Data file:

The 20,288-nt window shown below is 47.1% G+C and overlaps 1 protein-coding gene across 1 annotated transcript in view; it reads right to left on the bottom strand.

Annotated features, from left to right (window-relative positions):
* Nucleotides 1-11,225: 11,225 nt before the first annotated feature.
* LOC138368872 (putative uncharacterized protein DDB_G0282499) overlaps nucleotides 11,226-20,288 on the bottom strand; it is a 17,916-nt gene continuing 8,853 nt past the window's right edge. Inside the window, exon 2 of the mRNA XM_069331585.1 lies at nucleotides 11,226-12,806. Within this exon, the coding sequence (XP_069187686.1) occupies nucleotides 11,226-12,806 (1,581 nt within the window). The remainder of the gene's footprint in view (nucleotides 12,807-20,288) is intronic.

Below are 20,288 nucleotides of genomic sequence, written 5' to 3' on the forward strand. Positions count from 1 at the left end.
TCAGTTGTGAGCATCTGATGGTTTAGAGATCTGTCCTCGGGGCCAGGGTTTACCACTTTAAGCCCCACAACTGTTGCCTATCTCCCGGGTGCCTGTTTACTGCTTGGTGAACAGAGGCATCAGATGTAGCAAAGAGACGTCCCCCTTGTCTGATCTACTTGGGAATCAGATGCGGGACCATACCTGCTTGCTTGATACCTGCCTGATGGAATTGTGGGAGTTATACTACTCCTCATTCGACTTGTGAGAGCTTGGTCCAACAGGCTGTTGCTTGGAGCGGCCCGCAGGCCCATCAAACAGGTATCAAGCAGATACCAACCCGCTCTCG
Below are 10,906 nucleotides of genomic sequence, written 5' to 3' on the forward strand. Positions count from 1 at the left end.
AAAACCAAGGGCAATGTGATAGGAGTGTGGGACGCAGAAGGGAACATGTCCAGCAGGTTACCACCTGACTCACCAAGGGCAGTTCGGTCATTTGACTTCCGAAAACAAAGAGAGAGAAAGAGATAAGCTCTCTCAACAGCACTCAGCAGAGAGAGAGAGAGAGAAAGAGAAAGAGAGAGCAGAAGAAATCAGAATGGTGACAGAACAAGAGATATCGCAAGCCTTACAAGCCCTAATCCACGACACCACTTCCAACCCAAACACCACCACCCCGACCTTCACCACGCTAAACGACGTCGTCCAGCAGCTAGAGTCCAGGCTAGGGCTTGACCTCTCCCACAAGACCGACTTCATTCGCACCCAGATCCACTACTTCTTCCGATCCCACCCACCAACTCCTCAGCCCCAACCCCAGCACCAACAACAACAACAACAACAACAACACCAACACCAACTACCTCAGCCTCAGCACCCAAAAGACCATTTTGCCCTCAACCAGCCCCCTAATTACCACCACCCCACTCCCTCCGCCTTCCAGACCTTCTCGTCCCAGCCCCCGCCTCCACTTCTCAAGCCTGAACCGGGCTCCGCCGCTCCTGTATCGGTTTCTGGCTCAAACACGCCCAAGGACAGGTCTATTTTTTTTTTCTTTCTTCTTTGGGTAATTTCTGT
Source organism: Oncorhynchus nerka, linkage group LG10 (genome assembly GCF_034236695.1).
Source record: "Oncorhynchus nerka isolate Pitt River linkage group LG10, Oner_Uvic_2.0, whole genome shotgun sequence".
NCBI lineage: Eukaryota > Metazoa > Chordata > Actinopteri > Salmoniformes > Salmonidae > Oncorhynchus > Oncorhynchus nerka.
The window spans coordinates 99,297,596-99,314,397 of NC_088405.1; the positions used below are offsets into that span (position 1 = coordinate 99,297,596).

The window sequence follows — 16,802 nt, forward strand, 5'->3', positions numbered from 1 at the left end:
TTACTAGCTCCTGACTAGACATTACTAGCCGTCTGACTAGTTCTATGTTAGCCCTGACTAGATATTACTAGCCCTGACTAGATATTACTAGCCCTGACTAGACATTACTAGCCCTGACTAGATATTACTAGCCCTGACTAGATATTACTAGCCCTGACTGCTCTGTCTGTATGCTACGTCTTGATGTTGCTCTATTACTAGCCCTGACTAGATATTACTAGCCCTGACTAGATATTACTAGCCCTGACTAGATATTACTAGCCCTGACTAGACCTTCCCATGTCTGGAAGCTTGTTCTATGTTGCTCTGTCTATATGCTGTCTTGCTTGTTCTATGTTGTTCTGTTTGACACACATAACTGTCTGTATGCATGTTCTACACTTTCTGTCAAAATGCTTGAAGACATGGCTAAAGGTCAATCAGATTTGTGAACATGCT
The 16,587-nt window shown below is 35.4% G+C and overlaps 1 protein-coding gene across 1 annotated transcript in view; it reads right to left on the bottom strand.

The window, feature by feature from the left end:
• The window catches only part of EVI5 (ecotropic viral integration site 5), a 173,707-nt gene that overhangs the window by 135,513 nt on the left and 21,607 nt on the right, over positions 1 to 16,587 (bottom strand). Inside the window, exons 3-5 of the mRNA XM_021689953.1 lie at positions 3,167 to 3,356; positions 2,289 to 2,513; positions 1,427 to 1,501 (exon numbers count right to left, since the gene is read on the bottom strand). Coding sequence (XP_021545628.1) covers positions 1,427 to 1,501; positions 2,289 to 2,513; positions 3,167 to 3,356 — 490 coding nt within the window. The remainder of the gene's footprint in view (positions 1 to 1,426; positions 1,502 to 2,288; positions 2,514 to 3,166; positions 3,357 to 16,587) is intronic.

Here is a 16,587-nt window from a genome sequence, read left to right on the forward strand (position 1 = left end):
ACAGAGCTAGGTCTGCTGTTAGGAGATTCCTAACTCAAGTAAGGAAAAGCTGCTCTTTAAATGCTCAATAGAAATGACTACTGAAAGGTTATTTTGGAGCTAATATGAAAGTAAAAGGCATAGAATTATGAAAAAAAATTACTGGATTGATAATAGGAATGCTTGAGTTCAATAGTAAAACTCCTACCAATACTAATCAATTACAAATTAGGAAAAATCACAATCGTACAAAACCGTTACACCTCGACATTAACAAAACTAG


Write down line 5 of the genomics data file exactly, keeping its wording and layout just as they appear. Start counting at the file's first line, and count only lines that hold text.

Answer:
Below are 20,288 nucleotides of genomic sequence, written 5' to 3' on the forward strand. Positions count from 1 at the left end.